Changeset 2288:ef8af928c54e in lemon0.x for doc/basic_concepts.dox
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 10/31/06 16:57:53 (14 years ago)
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doc/basic_concepts.dox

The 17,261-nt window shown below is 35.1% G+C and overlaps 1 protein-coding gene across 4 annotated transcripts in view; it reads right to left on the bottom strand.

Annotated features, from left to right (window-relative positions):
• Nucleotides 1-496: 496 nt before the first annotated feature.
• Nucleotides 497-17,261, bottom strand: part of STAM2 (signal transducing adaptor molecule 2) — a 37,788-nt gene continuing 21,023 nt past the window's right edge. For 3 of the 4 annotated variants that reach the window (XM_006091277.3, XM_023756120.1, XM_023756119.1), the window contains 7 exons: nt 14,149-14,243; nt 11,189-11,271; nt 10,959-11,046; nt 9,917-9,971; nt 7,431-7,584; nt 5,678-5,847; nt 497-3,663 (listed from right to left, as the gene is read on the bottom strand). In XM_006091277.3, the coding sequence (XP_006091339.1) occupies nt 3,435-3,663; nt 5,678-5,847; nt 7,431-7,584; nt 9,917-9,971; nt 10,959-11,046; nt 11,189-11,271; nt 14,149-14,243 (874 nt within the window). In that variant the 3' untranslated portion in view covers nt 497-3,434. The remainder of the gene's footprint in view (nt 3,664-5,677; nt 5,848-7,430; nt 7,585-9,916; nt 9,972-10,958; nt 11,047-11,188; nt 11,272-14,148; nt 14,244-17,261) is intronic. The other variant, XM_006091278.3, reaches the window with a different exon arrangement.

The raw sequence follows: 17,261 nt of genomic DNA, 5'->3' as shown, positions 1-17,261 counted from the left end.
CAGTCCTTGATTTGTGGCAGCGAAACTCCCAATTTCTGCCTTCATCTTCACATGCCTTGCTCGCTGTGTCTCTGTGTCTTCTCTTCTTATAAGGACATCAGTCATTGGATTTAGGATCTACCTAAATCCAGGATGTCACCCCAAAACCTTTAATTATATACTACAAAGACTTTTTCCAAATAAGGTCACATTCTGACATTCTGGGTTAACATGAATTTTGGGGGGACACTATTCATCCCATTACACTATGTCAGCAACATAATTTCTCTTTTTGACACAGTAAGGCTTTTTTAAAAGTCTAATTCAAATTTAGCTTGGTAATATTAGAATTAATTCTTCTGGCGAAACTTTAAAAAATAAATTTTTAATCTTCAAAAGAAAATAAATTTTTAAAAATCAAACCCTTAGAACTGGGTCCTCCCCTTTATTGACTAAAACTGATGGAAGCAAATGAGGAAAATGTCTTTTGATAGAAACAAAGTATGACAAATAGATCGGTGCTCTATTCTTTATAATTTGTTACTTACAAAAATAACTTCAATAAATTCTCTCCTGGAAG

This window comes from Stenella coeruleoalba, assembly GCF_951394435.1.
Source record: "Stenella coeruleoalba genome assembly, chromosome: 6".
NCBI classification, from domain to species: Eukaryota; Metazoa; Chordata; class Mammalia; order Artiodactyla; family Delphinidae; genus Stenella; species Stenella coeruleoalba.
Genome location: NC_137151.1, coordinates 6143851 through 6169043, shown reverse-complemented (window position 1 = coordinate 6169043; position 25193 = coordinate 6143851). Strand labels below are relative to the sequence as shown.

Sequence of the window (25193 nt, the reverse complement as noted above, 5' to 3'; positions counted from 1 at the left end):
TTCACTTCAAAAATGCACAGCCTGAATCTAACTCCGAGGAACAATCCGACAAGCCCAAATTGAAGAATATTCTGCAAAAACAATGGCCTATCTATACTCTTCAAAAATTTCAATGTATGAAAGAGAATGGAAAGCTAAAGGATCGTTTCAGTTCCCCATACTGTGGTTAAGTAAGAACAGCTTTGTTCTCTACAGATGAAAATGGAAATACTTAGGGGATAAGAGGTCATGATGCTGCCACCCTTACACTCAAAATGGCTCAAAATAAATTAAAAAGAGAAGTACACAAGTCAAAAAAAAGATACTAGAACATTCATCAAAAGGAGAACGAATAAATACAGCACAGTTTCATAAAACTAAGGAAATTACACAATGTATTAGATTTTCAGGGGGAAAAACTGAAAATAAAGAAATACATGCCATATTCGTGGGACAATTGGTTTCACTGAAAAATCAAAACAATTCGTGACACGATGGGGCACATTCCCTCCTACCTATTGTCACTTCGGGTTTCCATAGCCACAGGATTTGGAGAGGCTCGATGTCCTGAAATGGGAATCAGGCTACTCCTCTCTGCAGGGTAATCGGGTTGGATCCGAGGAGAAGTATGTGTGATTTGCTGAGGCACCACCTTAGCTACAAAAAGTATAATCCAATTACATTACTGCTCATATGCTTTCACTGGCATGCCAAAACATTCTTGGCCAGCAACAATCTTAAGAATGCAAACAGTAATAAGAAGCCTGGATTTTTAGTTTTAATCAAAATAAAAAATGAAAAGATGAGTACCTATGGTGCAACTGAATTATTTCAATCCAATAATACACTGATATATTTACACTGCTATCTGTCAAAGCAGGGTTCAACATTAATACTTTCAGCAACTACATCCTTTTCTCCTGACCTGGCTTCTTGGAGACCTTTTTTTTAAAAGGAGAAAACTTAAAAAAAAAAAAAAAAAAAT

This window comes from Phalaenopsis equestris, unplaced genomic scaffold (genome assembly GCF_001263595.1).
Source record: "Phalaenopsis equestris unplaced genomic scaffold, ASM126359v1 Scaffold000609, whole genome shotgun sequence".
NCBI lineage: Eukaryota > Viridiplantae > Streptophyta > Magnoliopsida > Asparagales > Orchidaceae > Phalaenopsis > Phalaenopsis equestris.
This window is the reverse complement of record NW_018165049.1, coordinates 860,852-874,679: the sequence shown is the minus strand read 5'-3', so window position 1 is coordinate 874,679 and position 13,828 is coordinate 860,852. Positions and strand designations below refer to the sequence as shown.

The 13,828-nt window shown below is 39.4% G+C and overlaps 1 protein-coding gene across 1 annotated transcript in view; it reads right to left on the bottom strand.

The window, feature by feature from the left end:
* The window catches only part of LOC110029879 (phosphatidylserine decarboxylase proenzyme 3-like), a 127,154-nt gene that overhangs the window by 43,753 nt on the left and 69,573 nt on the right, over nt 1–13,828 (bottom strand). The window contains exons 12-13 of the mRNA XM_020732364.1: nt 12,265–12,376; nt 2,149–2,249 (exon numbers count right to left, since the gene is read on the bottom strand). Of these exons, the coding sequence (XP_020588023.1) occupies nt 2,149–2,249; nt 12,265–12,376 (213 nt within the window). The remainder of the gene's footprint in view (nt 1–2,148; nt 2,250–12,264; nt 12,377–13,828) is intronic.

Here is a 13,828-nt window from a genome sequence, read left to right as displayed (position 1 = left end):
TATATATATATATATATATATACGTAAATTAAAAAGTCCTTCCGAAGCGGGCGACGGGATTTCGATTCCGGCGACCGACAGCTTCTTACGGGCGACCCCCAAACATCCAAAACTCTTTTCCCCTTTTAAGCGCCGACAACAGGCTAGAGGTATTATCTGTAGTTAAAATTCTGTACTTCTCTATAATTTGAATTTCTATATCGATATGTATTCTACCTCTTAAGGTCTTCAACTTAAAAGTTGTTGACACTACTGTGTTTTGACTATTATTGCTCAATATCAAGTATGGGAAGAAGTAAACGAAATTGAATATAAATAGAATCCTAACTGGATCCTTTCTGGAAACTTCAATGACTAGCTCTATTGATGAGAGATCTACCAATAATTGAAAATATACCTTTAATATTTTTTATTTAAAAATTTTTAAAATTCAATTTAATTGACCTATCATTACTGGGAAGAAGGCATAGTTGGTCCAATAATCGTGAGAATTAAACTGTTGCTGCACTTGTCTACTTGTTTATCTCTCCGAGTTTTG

r2195 r2288 3 3 4 4 \section basic_graph The graph classes 5 The most important classes in LEMON are the graph classes. A instance of a graph5 The most important classes in LEMON are the graph classes. An instance of a graph 6 6 class is the representation of the mathematical graph. It holds the topology and 7 7 every structural information of the graph. The structural manipulations are also … … 9 9 different classes for different purposes. They can differ in many ways, but all 10 10 have to satisfy one or more \ref concept "graph concepts" which are standardized 11 interfaces to work w hitthe rest of the library. The most basic concept is the11 interfaces to work with the rest of the library. The most basic concept is the 12 12 \ref Graph.<br> 13 13 A good example is the \ref ListGraph which we already know from Hello World and … … 27 27 If the graph fits the ExtendableGraphComponent concept, then you can add new nodes 28 28 to the graph with the addNode() member function. It returns the newly added node 29 (as value). So if you need the new node to do something useful with it, for example30 create a edge, assign a value to it through \ref map1 maps.29 (as value). So if you need the new node to do something useful with, for example 30 create an edge, assign a value to it through \ref map1 maps. 31 31 \code lemon::ListGraph::Node new_node = graph.addNode(); \endcode 32 32 33 If the graph fits the ErasableGraphComponent concept you also canremove nodes33 If the graph fits into the ErasableGraphComponent concept you can also remove nodes 34 34 from the graph with the erase() member function. 35 35 \code graph.erase( new_node ); \endcode … … 44 44 \subsection basic_edge Edges 45 45 An Edge is what you think it is. It goes from one node to another node (they can 46 be identical ). If the graph class is directed, the Edge is directed too. Otherwise46 be identical if the edge is a loop). If the graph class is directed, the Edge is directed too. Otherwise 47 47 the edge is considered undirected and called UEdge. 48 48 \code lemon::ListUGraph::UEdge \endcode … … 51 51 source node and the target node. The graph class must be extendable. 52 52 \code lemon::ListGraph::Edge new_edge = graph.addEdge( src_node, trg_node ); \endcode 53 You can handle edge similar as nodes. The erase() member function has an edge taking53 You can handle edges similar as nodes. The erase() member function has an edge taking 54 54 overload too. 55 55 … … 65 65 \section basic_iterators Iterators 66 66 Graphs are some kind of containers. And as you expect they have iterator types. 67 One for enodes and a couple for edges  and special classes can have additional67 One for nodes and a couple for edges  and special classes can have additional 68 68 iterators too. An example: 69 69 \code lemon::ListGraph::NodeIt \endcode 70 Th at is a node iterator. Every iterator type starts whit an name what refers to71 the iterated object, and ends w hit'It'.70 This is a node iterator. Every iterator type starts with a name that refers to 71 the iterated object, and ends with 'It'. 72 72 73 LEMON style iterators differ sfrom \c stl or \c boost iterators in a very tasty73 LEMON style iterators differ from \c stl or \c boost iterators in a very tasty 74 74 way. A graph has no begin or end  or at least a generic graph class has none. 75 75 If by some topology you could pick a good begin node, it would be misleading and … … 81 81 \code 82 82 for( ListGraph::NodeIt n(graph); n != INVALID; ++n ) 83 do_useful_things_w hit_node(n);83 do_useful_things_with_node(n); 84 84 \endcode 85 85 Note that the function \c do_useful_things_with_node() expects a Node type argument … … 90 90 91 91 <b>Very important!</b> The iteration has no defined order. There is absolutely no 92 guaranty that the next time the iteration will give us the nodes in the same order.92 warranty that the next time the iteration will give us the nodes in the same order. 93 93 Don't use this order to identify nodes! Use the \c id() member function of the 94 94 graph class described above. (There is a powerful technique using maps right in
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